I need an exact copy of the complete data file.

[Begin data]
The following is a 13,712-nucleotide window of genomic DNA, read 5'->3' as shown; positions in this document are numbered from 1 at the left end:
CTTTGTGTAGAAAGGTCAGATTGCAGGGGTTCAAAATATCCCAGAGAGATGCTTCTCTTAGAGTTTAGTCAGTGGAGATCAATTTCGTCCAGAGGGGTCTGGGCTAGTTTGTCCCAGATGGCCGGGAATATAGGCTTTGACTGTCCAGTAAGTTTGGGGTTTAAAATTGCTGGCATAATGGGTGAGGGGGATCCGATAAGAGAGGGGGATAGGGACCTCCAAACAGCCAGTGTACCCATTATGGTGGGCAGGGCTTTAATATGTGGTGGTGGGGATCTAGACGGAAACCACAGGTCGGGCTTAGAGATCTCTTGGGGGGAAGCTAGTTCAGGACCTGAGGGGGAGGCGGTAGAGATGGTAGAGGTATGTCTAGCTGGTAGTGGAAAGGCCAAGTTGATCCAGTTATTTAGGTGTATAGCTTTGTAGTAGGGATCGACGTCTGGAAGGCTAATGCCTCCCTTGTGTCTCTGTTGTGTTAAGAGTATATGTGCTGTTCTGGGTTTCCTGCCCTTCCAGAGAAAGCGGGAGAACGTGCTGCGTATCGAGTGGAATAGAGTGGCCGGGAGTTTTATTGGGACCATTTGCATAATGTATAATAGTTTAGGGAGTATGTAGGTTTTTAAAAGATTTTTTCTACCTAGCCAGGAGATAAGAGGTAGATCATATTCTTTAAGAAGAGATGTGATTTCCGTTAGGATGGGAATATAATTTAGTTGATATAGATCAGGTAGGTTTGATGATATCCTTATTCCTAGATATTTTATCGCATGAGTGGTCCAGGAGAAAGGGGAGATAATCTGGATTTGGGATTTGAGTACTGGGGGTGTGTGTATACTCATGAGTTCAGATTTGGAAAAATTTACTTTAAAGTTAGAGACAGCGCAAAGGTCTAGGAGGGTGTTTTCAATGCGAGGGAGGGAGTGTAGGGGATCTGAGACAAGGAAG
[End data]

The following is a 13,712-nucleotide window of genomic DNA, read 5'->3' as shown; positions in this document are numbered from 1 at the left end:
CTTTGTGTAGAAAGGTCAGATTGCAGGGGTTCAAAATATCCCAGAGAGATGCTTCTCTTAGAGTTTAGTCAGTGGAGATCAATTTCGTCCAGAGGGGTCTGGGCTAGTTTGTCCCAGATGGCCGGGAATATAGGCTTTGACTGTCCAGTAAGTTTGGGGTTTAAAATTGCTGGCATAATGGGTGAGGGGGATCCGATAAGAGAGGGGGATAGGGACCTCCAAACAGCCAGTGTACCCATTATGGTGGGCAGGGCTTTAATATGTGGTGGTGGGGATCTAGACGGAAACCACAGGTCGGGCTTAGAGATCTCTTGGGGGGAAGCTAGTTCAGGACCTGAGGGGGAGGCGGTAGAGATGGTAGAGGTATGTCTAGCTGGTAGTGGAAAGGCCAAGTTGATCCAGTTATTTAGGTGTATAGCTTTGTAGTAGGGATCGACGTCTGGAAGGCTAATGCCTCCCTTGTGTCTCTGTTGTGTTAAGAGTATATGTGCTGTTCTGGGTTTCCTGCCCTTCCAGAGAAAGCGGGAGAACGTGCTGCGTATCGAGTGGAATAGAGTGGCCGGGAGTTTTATTGGGACCATTTGCATAATGTATAATAGTTTAGGGAGTATGTAGGTTTTTAAAAGATTTTTTCTACCTAGCCAGGAGATAAGAGGTAGATCATATTCTTTAAGAAGAGATGTGATTTCCGTTAGGATGGGAATATAATTTAGTTGATATAGATCAGGTAGGTTTGATGATATCCTTATTCCTAGATATTTTATCGCATGAGTGGTCCAGGAGAAAGGGGAGATAATCTGGATTTGGGATTTGAGTACTGGGGGTGTGTGTATACTCATGAGTTCAGATTTGGAAAAATTTACTTTAAAGTTAGAGACAGCGCAAAGGTCTAGGAGGGTGTTTTCAATGCGAGGGAGGGAGTGTAGGGGATCTGAGACAAGGAAG